Human Development Report 2013 - The Rise of the South: Human Progress in a Diverse World14 Mar 2013
The 2013 Human Development Report – "The Rise of the South: Human Progress in a Diverse World" – will be launched on 14 March in Mexico City by President Enrique Peña Nieto of Mexico and UNDP Administrator Helen Clark. The 2013 Human Development Report examines the profound shift in global dynamics driven by the fast-rising new powers of the developing world and its long-term implications for human development.
China has already overtaken Japan as the worlds second biggest economy while lifting hundreds of millions of its people out of poverty. India is reshaping its future with new entrepreneurial creativity and social policy innovation. Brazil is lifting its living standards through expanding international relationships and antipoverty programs that are emulated worldwide.
But the "Rise of the South" analyzed in the Report is a much larger phenomenon: Turkey, Mexico, Thailand, South Africa, Indonesia and many other developing nations are also becoming leading actors on the world stage.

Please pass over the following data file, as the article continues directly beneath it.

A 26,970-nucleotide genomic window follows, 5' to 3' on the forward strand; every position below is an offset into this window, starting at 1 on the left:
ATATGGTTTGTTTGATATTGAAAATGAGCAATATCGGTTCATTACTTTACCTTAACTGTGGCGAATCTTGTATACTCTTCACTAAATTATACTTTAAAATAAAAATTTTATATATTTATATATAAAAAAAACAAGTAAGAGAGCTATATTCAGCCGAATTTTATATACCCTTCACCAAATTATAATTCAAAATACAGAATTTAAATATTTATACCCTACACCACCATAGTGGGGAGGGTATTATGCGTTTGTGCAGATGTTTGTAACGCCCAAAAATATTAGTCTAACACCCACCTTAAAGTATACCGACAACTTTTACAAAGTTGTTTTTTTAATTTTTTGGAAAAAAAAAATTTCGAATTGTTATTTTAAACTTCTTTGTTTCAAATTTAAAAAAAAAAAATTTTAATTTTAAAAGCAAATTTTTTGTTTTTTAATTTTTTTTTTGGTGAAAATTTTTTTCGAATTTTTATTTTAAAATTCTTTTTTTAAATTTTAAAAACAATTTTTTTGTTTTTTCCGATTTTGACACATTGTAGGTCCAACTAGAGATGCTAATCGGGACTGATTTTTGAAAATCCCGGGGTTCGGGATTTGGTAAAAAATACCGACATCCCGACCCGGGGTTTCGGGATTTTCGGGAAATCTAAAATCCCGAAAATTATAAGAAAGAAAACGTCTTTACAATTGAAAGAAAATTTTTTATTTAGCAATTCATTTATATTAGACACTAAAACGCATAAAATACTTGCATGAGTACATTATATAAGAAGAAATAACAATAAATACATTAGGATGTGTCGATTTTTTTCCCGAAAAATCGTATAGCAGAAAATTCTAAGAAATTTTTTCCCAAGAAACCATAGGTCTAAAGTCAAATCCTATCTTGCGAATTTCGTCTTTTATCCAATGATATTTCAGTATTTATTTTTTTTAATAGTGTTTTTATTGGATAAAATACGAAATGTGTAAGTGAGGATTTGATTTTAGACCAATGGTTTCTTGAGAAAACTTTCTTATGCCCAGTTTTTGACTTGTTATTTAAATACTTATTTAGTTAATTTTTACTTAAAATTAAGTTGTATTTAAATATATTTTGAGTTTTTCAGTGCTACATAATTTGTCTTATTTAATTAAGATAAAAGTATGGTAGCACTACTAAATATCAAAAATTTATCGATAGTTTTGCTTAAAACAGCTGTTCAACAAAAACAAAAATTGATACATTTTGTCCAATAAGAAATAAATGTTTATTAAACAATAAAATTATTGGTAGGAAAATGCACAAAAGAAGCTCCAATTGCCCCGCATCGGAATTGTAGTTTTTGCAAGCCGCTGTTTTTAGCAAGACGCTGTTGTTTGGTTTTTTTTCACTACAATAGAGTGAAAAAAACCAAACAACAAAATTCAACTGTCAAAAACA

The 2013 Human Development Report identifies more than 40 countries in the developing world that have done better than had been expected in human development terms in recent decades, with their progress accelerating markedly over the past ten years. The Report analyzes the causes and consequences of these countries achievements and the challenges that they face today and in the coming decades.
Each of these countries has its own unique history and has chosen its own distinct development pathway. Yet they share important characteristics and face many of the same challenges. They are also increasingly interconnected and interdependent. And people throughout the developing world are increasingly demanding to be heard, as they share ideas through new communications channels and seek greater accountability from governments and international institutions.
The 2013 Human Development Report identifies policies rooted in this new global reality that could promote greater progress throughout the world for decades to come. The Report calls for far better representation of the South in global governance systems and points to potential new sources of financing within the South for essential public goods. With fresh analytical insights and clear proposals for policy reforms, the Report helps chart a course for people in all regions to face shared human development challenges together, fairly and effectively.